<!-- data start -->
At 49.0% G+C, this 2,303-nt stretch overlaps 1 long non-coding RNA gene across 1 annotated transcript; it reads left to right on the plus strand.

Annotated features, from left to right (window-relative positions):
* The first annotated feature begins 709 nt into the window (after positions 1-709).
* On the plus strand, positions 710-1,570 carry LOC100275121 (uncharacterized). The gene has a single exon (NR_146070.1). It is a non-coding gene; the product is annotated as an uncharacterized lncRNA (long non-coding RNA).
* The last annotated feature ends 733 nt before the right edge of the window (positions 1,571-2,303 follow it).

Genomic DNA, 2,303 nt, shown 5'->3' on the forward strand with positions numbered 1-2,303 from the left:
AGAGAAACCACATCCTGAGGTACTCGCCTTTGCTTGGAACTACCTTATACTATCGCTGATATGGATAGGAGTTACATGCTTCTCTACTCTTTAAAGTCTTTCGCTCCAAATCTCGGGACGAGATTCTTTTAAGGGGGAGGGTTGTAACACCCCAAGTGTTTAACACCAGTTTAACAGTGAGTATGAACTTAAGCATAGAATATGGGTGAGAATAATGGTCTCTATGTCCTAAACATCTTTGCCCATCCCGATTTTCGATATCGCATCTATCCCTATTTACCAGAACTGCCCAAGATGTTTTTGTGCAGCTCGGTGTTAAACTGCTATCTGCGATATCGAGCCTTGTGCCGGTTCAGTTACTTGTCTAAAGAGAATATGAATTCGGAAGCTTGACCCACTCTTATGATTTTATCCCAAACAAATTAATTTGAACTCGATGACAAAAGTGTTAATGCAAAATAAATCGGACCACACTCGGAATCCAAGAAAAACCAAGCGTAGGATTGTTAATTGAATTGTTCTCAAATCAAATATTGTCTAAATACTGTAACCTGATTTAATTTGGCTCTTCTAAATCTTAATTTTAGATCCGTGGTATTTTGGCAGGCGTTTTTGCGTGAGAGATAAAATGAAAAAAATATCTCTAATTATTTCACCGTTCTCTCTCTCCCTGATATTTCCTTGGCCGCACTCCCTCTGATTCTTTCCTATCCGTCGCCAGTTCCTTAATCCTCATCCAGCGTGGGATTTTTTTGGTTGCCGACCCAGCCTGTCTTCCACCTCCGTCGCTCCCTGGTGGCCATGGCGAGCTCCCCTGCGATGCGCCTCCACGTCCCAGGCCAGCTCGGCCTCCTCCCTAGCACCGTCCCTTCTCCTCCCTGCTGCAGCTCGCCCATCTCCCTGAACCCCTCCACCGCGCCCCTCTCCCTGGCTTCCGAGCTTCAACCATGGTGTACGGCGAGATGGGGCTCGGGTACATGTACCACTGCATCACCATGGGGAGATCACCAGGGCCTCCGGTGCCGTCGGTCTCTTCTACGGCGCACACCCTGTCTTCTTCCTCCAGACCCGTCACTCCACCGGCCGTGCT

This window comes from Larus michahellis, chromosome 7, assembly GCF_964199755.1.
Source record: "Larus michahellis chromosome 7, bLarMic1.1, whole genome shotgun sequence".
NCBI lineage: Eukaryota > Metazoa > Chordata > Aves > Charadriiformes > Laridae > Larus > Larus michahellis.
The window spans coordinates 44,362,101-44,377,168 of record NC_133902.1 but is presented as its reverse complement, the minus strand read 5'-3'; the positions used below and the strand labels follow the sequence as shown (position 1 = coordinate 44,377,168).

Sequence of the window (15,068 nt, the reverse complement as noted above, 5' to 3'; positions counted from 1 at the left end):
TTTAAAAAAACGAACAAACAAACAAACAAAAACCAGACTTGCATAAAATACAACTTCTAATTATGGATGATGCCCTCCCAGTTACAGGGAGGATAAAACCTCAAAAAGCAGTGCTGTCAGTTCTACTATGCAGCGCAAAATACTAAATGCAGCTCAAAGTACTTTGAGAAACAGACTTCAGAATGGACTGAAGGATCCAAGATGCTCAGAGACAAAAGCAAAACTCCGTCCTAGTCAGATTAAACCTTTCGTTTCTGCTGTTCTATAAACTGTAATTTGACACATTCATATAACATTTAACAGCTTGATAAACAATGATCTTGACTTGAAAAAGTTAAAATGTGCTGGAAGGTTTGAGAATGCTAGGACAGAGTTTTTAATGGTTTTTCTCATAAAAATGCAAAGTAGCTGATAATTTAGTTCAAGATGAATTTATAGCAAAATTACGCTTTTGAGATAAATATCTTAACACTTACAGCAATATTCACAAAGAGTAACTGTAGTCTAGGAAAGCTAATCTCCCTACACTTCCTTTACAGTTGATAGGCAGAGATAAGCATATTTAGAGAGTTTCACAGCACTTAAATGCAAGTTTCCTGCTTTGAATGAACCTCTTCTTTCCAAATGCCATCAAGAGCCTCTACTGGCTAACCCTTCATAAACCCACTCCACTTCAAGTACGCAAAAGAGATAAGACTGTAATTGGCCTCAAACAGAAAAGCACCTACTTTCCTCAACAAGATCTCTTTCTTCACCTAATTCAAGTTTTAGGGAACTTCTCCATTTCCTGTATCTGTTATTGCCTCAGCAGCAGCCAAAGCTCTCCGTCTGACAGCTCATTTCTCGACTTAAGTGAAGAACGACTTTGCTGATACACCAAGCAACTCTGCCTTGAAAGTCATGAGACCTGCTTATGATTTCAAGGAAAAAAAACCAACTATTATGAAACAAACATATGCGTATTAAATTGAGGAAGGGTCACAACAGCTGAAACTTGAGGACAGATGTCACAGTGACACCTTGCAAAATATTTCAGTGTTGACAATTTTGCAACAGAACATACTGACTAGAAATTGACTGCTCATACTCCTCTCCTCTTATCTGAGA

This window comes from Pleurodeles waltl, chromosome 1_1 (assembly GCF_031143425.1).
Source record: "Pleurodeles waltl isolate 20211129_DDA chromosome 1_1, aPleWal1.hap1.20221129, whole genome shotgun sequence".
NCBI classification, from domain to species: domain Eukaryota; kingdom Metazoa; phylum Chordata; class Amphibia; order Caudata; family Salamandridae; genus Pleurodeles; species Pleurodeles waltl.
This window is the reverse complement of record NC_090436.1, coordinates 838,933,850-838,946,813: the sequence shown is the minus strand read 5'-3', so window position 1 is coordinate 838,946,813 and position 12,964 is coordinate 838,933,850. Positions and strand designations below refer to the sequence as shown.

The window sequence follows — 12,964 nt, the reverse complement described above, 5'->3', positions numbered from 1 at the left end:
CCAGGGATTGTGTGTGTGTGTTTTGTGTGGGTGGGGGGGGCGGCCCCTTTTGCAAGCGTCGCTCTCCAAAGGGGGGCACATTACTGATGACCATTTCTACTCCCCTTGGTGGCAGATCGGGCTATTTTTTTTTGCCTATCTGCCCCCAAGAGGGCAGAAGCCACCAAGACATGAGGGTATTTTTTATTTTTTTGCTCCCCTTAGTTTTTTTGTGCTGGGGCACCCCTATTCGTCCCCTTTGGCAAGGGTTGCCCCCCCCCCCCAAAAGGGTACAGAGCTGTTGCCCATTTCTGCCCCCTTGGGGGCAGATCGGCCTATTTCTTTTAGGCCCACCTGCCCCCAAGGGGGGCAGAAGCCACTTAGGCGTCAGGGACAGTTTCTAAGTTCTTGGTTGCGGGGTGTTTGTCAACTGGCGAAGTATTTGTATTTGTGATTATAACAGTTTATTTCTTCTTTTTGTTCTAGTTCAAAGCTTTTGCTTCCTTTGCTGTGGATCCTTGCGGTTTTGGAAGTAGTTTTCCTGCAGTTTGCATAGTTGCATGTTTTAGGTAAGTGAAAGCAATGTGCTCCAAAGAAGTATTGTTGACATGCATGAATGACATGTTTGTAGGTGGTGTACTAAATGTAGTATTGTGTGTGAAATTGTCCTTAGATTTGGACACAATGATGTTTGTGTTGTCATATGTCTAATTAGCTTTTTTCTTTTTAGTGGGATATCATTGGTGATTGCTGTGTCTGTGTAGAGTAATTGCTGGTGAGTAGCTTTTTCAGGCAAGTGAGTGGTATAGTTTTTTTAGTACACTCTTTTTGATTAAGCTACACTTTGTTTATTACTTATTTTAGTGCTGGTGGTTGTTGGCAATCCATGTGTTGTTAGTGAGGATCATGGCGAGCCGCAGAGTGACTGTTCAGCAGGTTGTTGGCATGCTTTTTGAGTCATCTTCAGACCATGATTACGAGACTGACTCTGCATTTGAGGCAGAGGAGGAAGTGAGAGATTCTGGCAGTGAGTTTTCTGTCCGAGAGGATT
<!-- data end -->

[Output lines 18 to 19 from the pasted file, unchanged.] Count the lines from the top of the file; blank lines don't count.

The window sequence follows — 12,964 nt, the reverse complement described above, 5'->3', positions numbered from 1 at the left end:
CCAGGGATTGTGTGTGTGTGTTTTGTGTGGGTGGGGGGGGCGGCCCCTTTTGCAAGCGTCGCTCTCCAAAGGGGGGCACATTACTGATGACCATTTCTACTCCCCTTGGTGGCAGATCGGGCTATTTTTTTTTGCCTATCTGCCCCCAAGAGGGCAGAAGCCACCAAGACATGAGGGTATTTTTTATTTTTTTGCTCCCCTTAGTTTTTTTGTGCTGGGGCACCCCTATTCGTCCCCTTTGGCAAGGGTTGCCCCCCCCCCCCAAAAGGGTACAGAGCTGTTGCCCATTTCTGCCCCCTTGGGGGCAGATCGGCCTATTTCTTTTAGGCCCACCTGCCCCCAAGGGGGGCAGAAGCCACTTAGGCGTCAGGGACAGTTTCTAAGTTCTTGGTTGCGGGGTGTTTGTCAACTGGCGAAGTATTTGTATTTGTGATTATAACAGTTTATTTCTTCTTTTTGTTCTAGTTCAAAGCTTTTGCTTCCTTTGCTGTGGATCCTTGCGGTTTTGGAAGTAGTTTTCCTGCAGTTTGCATAGTTGCATGTTTTAGGTAAGTGAAAGCAATGTGCTCCAAAGAAGTATTGTTGACATGCATGAATGACATGTTTGTAGGTGGTGTACTAAATGTAGTATTGTGTGTGAAATTGTCCTTAGATTTGGACACAATGATGTTTGTGTTGTCATATGTCTAATTAGCTTTTTTCTTTTTAGTGGGATATCATTGGTGATTGCTGTGTCTGTGTAGAGTAATTGCTGGTGAGTAGCTTTTTCAGGCAAGTGAGTGGTATAGTTTTTTTAGTACACTCTTTTTGATTAAGCTACACTTTGTTTATTACTTATTTTAGTGCTGGTGGTTGTTGGCAATCCATGTGTTGTTAGTGAGGATCATGGCGAGCCGCAGAGTGACTGTTCAGCAGGTTGTTGGCATGCTTTTTGAGTCATCTTCAGACCATGATTACGAGACTGACTCTGCATTTGAGGCAGAGGAGGAAGTGAGAGATTCTGGCAGTGAGTTTTCTGTCCGAGAGGATT